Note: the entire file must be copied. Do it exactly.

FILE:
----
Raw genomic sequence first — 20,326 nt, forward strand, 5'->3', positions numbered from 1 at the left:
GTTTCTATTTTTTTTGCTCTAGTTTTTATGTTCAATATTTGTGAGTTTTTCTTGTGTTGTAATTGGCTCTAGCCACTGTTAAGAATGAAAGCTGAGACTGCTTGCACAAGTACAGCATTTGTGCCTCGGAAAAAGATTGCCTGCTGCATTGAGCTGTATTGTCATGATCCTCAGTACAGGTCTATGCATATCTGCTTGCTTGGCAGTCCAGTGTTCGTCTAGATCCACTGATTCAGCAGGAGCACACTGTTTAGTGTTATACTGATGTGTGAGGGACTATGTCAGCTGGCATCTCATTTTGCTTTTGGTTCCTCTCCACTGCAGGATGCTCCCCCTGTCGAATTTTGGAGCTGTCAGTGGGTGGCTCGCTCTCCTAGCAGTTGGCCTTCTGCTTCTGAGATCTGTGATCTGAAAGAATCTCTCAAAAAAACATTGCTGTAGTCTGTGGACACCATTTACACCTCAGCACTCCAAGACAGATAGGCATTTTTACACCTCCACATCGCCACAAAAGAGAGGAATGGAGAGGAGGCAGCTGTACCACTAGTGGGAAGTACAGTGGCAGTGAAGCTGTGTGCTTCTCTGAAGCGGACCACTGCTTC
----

Raw genomic sequence first — 20,326 nt, forward strand, 5'->3', positions numbered from 1 at the left:
GTTTCTATTTTTTTTGCTCTAGTTTTTATGTTCAATATTTGTGAGTTTTTCTTGTGTTGTAATTGGCTCTAGCCACTGTTAAGAATGAAAGCTGAGACTGCTTGCACAAGTACAGCATTTGTGCCTCGGAAAAAGATTGCCTGCTGCATTGAGCTGTATTGTCATGATCCTCAGTACAGGTCTATGCATATCTGCTTGCTTGGCAGTCCAGTGTTCGTCTAGATCCACTGATTCAGCAGGAGCACACTGTTTAGTGTTATACTGATGTGTGAGGGACTATGTCAGCTGGCATCTCATTTTGCTTTTGGTTCCTCTCCACTGCAGGATGCTCCCCCTGTCGAATTTTGGAGCTGTCAGTGGGTGGCTCGCTCTCCTAGCAGTTGGCCTTCTGCTTCTGAGATCTGTGATCTGAAAGAATCTCTCAAAAAAACATTGCTGTAGTCTGTGGACACCATTTACACCTCAGCACTCCAAGACAGATAGGCATTTTTACACCTCCACATCGCCACAAAAGAGAGGAATGGAGAGGAGGCAGCTGTACCACTAGTGGGAAGTACAGTGGCAGTGAAGCTGTGTGCTTCTCTGAAGCGGACCACTGCTTC